III. The role of the learner related to the philosophical orientation. The Liberal education places the learner as an active asset to the process. An ideal learner would be a person who seeks out the resources in order to acquire the knowledge it might be looking for. In the same way, the learner looks to understand the subjects presented satisfactorily who encompasses all the possibilities, instead of referring only one subject. In the liberal education is the learner who has the responsibility for their education (Axelrod et al, 2001)
IV. The role of the Adult Education Related to the Philosophical Orientation.We have stated that Liberal education looks forward to offering a non-vocational education. That is why, the teacher must play a role as a savant of the subject in question, a person who is aware of what the students must do, directing them in the thinking process. In this case, since a person inclined toward liberal education would be generally speaking a Renaissance-man kind of person, it will seek knowledge as a way of self-actualization, rather than a mean to an end. (Zinn, 1991). In a strict sense, the overall purpose of the Liberal education is to turn people into better human beings by giving them the tools to self-actualize.
V. The source of authority related to the philosophical orientation.Among the sources of “authority” related to Liberal education philosophy, we find Great Books society, a non-profit organization that encourages literacy and critical thinking as a way to reach an equitable society. We also found the Paideia program, proposed by Adler. He proposes that the lesson time should be reduced and replaced with open-ended seminars that would convey the knowledge better. Last, we found the Center for the Study of Liberal Education; a center who seeks to begin or improve adult education programs, to grasp a deeper sense of responsibility for the Liberal education of adults.
VI. Appropriate Facilitation Methods Related to the Philosophical Orientation. On the fitting methods of learning and teaching related to the liberal education, we found that Liberal education favors teacher-led discussion that engage the participants in situations that bolster critical thinking. Also, the critical analysis of the texts or opinions seen in class is a method employed by the Liberal educators to convey the meaning of the lessons. In the same way, lessons have to fit each individual’s potential while liberal education makes use of standardized tests as a way to be able to determine the learner’s knowledge of a subject or theme.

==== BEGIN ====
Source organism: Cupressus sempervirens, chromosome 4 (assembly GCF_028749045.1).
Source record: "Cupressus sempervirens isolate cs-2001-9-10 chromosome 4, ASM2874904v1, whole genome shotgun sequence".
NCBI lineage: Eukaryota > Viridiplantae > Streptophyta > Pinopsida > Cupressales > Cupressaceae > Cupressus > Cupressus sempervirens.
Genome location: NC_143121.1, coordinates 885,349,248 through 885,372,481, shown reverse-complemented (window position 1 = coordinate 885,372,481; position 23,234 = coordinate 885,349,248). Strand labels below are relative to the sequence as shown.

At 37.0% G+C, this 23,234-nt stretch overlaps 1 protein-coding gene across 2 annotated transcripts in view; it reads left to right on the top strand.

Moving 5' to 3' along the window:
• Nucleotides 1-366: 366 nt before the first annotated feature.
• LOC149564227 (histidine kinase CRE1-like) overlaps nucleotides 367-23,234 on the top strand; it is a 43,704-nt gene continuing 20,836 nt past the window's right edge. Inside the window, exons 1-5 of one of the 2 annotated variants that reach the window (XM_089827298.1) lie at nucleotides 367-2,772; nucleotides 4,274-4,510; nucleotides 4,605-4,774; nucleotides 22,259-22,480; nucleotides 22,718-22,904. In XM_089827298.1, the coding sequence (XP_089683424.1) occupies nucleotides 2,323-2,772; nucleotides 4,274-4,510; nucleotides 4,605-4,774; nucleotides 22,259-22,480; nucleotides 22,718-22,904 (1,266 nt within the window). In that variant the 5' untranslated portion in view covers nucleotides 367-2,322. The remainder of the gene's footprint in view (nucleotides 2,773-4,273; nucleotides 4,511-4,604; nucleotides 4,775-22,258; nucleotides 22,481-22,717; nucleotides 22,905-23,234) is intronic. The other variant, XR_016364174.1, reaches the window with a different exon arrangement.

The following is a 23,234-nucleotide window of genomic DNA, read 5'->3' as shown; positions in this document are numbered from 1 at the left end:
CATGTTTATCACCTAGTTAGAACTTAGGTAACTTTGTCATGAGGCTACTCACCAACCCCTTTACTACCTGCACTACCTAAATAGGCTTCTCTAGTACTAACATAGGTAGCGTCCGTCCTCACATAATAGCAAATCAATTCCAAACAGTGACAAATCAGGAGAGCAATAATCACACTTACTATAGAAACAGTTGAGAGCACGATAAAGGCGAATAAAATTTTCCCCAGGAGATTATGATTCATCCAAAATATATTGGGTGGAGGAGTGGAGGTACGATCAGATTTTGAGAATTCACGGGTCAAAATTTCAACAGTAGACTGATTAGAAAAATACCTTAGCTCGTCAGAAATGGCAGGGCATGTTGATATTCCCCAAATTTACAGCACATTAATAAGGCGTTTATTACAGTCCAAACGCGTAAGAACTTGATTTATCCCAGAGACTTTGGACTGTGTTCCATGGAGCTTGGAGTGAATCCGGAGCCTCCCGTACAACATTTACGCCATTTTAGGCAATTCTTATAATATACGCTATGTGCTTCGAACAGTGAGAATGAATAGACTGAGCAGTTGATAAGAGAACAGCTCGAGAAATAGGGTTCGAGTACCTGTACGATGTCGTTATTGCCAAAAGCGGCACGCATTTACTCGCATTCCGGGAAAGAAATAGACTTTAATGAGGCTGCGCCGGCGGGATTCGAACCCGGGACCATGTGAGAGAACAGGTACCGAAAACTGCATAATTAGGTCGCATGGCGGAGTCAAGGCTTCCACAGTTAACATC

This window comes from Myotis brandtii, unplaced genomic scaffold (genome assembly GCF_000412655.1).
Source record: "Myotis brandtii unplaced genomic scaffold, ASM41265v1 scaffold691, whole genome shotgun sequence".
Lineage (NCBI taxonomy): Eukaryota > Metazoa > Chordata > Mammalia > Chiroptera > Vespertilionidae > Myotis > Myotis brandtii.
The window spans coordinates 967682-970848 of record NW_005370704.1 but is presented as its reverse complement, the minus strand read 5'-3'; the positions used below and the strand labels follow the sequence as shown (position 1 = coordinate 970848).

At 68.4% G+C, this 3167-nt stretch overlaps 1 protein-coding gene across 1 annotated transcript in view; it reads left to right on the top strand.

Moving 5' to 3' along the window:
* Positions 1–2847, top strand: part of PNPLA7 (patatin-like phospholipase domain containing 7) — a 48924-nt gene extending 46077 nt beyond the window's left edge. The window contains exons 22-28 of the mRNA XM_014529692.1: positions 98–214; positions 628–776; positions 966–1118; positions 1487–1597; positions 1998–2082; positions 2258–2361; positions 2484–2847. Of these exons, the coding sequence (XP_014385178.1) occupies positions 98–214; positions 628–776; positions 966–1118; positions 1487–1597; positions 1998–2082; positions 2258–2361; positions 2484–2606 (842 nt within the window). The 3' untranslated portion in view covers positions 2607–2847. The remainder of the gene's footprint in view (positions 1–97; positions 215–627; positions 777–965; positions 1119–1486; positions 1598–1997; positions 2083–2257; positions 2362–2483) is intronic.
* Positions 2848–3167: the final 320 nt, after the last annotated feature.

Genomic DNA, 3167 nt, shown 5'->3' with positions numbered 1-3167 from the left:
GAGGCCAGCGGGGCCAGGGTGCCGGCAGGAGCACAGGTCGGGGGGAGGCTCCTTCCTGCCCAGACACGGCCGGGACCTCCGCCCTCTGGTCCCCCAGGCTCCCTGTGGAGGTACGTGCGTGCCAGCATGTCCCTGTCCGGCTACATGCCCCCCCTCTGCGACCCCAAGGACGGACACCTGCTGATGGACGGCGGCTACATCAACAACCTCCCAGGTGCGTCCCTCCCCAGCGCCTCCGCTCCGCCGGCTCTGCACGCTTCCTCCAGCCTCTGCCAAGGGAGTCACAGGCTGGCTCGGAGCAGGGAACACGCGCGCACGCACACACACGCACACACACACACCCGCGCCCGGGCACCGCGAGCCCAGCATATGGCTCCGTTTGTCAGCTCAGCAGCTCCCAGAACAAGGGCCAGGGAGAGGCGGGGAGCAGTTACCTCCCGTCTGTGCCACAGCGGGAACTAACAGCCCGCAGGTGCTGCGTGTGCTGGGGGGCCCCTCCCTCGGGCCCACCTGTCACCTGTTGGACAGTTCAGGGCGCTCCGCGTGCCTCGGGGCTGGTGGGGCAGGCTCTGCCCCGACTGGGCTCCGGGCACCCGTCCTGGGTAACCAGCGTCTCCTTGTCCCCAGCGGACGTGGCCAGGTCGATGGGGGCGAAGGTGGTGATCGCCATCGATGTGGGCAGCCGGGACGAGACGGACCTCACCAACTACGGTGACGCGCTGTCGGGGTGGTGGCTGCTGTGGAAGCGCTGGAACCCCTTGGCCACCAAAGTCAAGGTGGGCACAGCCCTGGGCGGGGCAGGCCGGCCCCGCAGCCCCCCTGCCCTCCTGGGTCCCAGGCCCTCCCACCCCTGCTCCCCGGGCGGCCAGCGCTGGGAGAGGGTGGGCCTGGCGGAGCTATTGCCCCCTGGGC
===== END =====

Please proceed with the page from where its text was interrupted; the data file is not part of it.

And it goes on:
Comparison between Liberal and Progressive Education Philosophies
In this essay, we are presented with two educational philosophies. The first one, the Liberal, has its roots in the classic Greek education. The other, the Progressive, stems from the progressive movement in the 1900s. On the other hand, Liberal philosophy of existed since the renaissance, and stems from its ideals. However, afterimposing Progressive philosophies in many educational centers in the 1920, Liberal education has declined. Nevertheless, many educational centers and adult teaching centers are starting to see the value of a liberal-focused education (Spurgeon & Moore, 1994). To gain a thorough understanding of both philosophies, we shall do a comparison between them.